• y>>>2 divides by 4, but only handles positive numbers


Software engineering system combining software hardware and people to solve a problem
Software EngineeringSystem: combining software, hardware, and people to solve a problem

  • Life Cycle: Conceive, Develop, Release, Use and Maintain, Rewrite. The maintenance phase is about 80 percent of the total

  • The time a system remains in use depends upon:

    • The effectiveness of the original design

    • The quality of the documentation

    • The care taken when the system is upgraded

  • Great care should be made in the design

    • Completed in phases with occasional backtracking

    • High-level functional (architectural) specification

    • Refined detailed specifications (classes, methods, algorithms, initialization, pseudo-codes, dataflow, user interface)

    • Evolutionary design refines by focusing on single areas

    • Throw away prototypes (for feasibility tests)


Quality assurance
Quality Assurance

  • Quality assurance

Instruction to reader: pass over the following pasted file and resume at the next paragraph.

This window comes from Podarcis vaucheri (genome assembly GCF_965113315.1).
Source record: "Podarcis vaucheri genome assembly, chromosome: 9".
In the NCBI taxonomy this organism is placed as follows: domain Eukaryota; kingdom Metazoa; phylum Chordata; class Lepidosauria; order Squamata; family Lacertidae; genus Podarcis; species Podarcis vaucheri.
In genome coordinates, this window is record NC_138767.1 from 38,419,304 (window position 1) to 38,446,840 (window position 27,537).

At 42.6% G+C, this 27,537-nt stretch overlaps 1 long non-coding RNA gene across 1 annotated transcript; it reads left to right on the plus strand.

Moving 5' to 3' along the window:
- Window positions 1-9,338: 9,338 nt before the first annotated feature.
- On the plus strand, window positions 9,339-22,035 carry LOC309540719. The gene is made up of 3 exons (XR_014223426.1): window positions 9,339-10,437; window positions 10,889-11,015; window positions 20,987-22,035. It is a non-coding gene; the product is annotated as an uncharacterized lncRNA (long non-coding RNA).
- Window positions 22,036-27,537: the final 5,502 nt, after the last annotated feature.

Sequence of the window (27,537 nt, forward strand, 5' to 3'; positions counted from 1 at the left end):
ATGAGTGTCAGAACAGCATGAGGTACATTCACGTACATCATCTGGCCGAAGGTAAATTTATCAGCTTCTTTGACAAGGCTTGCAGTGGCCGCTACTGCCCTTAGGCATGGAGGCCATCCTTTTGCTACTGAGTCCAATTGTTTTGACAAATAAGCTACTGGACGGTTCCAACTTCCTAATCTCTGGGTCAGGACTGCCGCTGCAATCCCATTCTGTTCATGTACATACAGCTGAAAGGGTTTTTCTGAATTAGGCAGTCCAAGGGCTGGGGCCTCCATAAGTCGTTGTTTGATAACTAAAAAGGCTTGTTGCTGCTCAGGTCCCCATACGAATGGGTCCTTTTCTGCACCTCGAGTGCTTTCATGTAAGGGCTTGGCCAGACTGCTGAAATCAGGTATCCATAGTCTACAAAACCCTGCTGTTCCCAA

• Design review (walkthroughs), unit tests, integration, test suites, alpha-testing, beta-testing

  • Unit tests

    • Black-box testing (check the data)

    • Glass-box testing (force every path to be taken)

    • Assertions (internal program checking)

  • Techniques

    • Print statements

    • Breakpoints, watch variables, single stepping

    • Tracing


Case study
Case Study

  • Automated testing programs are in high demand. They allow tests to be taken at times convenient to the individual.

  • Some issues to consider:

    • Guarantee that the correct person is taking the test.

    • Dynamic group of questions

    • Where should the test be taken

    • Types and numbers of questions

    • Test bank

    • Availability of results

    • How general purpose

    • Throwing out of bad questions

    • Artificial intelligence

  • What steps do we need for a sound design?

Lab 3: Create prototype to demonstrate automated true/false tests